Attacking the problem of gun violence in Toronto will continue to be a police priority for 2009, says the city's police chief.

"I am concerned about the number of shooting crimes, because that is the one type of criminal activity that we have seen go up," Bill Blair told CTV Toronto in a year-end interview.

"Although there's been fewer murders in the city, what we've seen is there's been more shooting occurrences."

Toronto police maintain a web page that shows year-to-date shootings. As of Dec. 15, there have been 236 shooting incidents in the city, an increase of 18 per cent over 2007. The number of victims is up to 336, about a 42 per cent increase over 2007.

However, there were 42 shooting homicides by Dec. 15, 2007.  This year, 36 of Toronto's 69 homicides to Dec. 15 involved shootings, a decline of 14 per cent. Toronto's 70th homicide didn't involve a shooting.

Blair said his officers "have been working very hard to identify the people responsible for those crimes, getting those guns off the streets, and dismantling the gangs that we know are responsible for so much of the violence."

On Dec. 1, the police -- in conjunction with Henry's Camera -- ended a gun amnesty program that saw about 1,900 firearms and thousands of rounds of ammunition surrendered in exchange for a digital camera and photography lessons.

"The people of Toronto really responded well," Blair said.

"We recognize that the bad guys weren't going to turn in their guns, but we know that if we get guns out of the community, that's going to make for a safer community."

Blair has previously estimated that about 30 per cent of the firearms used in Toronto crimes originated with legitimate owners at some point, with another 70 per cent smuggled in from the United States.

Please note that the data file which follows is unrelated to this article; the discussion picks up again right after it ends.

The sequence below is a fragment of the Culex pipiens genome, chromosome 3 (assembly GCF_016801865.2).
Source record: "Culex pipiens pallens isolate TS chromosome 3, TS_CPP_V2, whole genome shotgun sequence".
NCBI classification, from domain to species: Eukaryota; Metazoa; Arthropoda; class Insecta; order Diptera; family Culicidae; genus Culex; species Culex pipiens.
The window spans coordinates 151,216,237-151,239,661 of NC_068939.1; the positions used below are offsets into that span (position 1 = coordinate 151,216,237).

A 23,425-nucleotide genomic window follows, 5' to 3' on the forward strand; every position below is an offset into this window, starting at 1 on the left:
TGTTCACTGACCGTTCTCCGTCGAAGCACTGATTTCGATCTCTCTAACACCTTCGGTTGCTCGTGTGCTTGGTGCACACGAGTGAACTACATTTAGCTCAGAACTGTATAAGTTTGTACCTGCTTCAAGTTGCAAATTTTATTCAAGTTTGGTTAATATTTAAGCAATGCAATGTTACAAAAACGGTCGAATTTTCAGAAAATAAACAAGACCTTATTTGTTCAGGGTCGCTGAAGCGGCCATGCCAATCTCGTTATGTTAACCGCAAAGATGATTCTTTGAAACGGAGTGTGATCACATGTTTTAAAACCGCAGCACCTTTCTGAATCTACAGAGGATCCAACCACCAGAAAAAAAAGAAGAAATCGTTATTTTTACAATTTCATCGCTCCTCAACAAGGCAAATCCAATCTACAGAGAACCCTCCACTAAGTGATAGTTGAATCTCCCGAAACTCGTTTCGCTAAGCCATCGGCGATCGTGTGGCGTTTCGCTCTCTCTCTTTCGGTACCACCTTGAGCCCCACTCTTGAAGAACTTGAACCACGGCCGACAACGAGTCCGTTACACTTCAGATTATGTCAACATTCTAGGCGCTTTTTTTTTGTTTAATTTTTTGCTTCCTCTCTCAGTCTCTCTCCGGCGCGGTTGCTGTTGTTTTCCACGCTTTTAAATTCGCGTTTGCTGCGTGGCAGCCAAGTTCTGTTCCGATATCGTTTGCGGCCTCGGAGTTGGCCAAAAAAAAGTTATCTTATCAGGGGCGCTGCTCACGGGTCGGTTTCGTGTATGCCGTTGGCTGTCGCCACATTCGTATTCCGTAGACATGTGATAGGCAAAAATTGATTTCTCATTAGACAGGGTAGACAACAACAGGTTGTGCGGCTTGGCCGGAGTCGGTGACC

However, he also emphasized that Toronto is a safe city.

In a report released July 17, Statistics Canada found that Toronto had the second-lowest overall crime rate amongst Canada's 27 metropolitan areas. Ontario and Quebec also had the lowest provincial crime rates.

To keep the city safe, Blair said police study events that have happened elsewhere, such as the terror attack in Mumbai, India. Only 10 militants were able trigger violence that left more than 160 people dead. Nine of the 10 terrorists also died.

"A bit of a change in tactics for the terrorists in that case," he said, noting they attacked soft targets such as luxury hotels.

"Traditionally, we've looked at hardening the targets for public infrastructure sites, public transportation, but this is a bit of a change in tactics, so it really does compel us to go back and take a good, hard look at our training, our responses, so if such a thing ever came to the city of Toronto ... we'd be able to respond."

Blair's five-year term expires in April 2010.

"This is the best job anybody ever had, and I've got a great team of people to do it, and I still think I've got a little bit of work to do," he said.

If asked, he would be happy to stay on, Blair said.

With a report from CTV Toronto's Jim Junkin

On Sunday, will have a special report on innocent bystanders who lost their lives to gun violence in 2008